Vivica A. Fox happy to be part of Cougar shift; Ben Mckenzie felt compelled to make the move to 'Southland'
Apr 03,2009 00:00 by Marilyn Beck & Stacy Jenel Smi

Vivica A. Fox is happy that her April 15-premiering TV Land show, "The Cougar," could add more momentum to the trend toward older women getting romantically involved with younger men. The sexy Vivica, 44, is a self-proclaimed cougar, what with her former relationship with rap star 50 Cent, age 33, and past marriage to singer Christopher Harvest, a.k.a. Sixx Nine, who is five years her junior.

"There are a lot of women who are reaching 40 and are still young at heart and feel really sexy. They want to enter into the dating pool and not necessarily have to go with the guys who are ready to retire," notes Fox. She finds, "You don't get the stares anymore. Other women are now like, 'Oh, does he have a friend?'"

Fox, who hosts the reality show in which a group of men in their twenties pursue 40-year-old Stacey Anderson, adds, "When they announced that I was the host, my office was getting a bunch of phone calls from women saying, 'I'm a cougar! I want to be on the show!' There's definitely an audience out there who are really looking forward to it."

MEANWHILE: Vivica tells us she doesn't miss her ballroom dancing days on "Dancing With the Stars" — but she is keeping up with the show.

"They're dropping like flies, which is unfortunate, because it should be fun," says Fox, speaking of this season's rash of contestant injuries. "They're trying to do too much that's way out of their league. It is the type of show where you've got to grow. If you start out doing too much, then the next week they're going to expect more, and you're going to kill yourself to live up to that. If there's one thing I could tell them, it's slow down — if the step doesn't work, try to simplify it."

When asked if she ever gets the urge to bust out all the moves she learned on the show, Fox responds, "Oh, no, no, no, no, no. Mama's retired those stiletto shoes. Whew, that was the hardest gig ever. That was even harder than 'Kill Bill.'"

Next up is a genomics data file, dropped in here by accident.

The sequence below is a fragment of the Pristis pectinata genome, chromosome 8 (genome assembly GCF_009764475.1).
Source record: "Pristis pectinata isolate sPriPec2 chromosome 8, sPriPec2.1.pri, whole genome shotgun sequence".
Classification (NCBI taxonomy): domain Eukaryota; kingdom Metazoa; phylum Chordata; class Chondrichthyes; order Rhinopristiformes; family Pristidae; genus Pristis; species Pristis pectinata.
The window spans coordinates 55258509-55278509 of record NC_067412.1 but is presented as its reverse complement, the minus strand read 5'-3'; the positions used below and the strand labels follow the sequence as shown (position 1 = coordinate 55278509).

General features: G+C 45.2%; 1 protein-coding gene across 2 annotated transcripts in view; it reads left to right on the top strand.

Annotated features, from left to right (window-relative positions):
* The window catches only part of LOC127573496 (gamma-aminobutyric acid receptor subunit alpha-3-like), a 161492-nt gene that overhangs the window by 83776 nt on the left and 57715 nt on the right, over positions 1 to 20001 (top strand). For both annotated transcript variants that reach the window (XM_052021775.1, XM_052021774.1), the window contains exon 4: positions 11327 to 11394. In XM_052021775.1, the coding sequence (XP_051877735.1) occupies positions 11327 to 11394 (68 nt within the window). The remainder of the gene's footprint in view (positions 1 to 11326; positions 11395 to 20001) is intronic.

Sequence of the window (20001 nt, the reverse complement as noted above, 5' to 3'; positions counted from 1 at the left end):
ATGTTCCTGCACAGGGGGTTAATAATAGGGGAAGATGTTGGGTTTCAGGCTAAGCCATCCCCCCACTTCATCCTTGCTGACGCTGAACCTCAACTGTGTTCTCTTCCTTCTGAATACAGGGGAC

THE VIDEOLAND VIEW: Benjamin McKenzie admits he "wasn't really looking to get back into series work quite so quickly after 'The O.C.'" But getting the script for John Wells' "Southland," premiering Thursday (4/9) in "ER's" old slot, changed his mind. "Everyone on the writing and producing side has won multiple Emmys," notes the 30-year-actor, who goes from playing troubled teen Ryan Atwood for four seasons on his old series, to rookie cop Ben Sherman on his new one. "I knew I was in good hands. I also really responded to the character. I felt I could very easily be this guy," he adds. "Not only is his first name the same, his father is a lawyer. Although my father is a very good, responsible, ethical lawyer — and this guy's father is a scumbag."

McKenzie felt, too, that "It's time for a good cop show that's not really following the procedural form. This one is character-driven."

And, he adds, it looks different. "We have these RED digital cameras that allow you to shoot a lot more and do mainly handheld shooting. There's not as much set dressing. We can keep the locations as-is. We've been in L.A. and in the middle of Hollywood. People will wander into the shots — not extras. It's something between a really first-rate cop drama and an episode of 'Cops' in terms of having a realistic, gritty feel."

FOR THOSE WHO THINK YOUNG: Garry Marshall has a full agenda, what with two films in active development, the goings on at his Falcon Theatre in Burbank, his occasional on-camera work and various other activities. "I don't fish. I don't sit with a pole and say 'I'm retired,'" says the 74-year-old creative force behind numerous TV shows and films including the "Princess Diaries" movies, "Pretty Woman" and "Runaway Bride. "We keep working and doing stuff. My wife, Barbara, is a nurse, so she keeps an eye on me." Sister Ronnie is producing his stage musical adaptation of "Happy Days" that's been touring the country. The current tour runs into June, "and then we'll do another one," Garry says. "It's very exciting, live theater." And sister Penny may be doing her long-discussed Harlem Globetrotters documentary after all. "She loves sports. I do all the love stories. She does all the sports."

STAR ATHLETE: David James Elliott has been going from project to project with little break in between for most of the past year, but the triathlete and former "Jag" star isn't letting that stop him from taking on physical challenges. Next up: "I'm getting ready to do the Alcatraz Swim," he tells us, referring to this summer's 1.5-mile race from Alcatraz Island to San Francisco's Presidio Park. Next up in terms of Elliott's viewability: his starring role in the Sci Fi Channel's April 19 and 20 "Knights of Bloodsteel" miniseries.

With reports by Emily Feimster.

Copyright 2009 Marilyn Beck And Stacy Jenel Smith - Distributed By Creators Syndicate, Inc.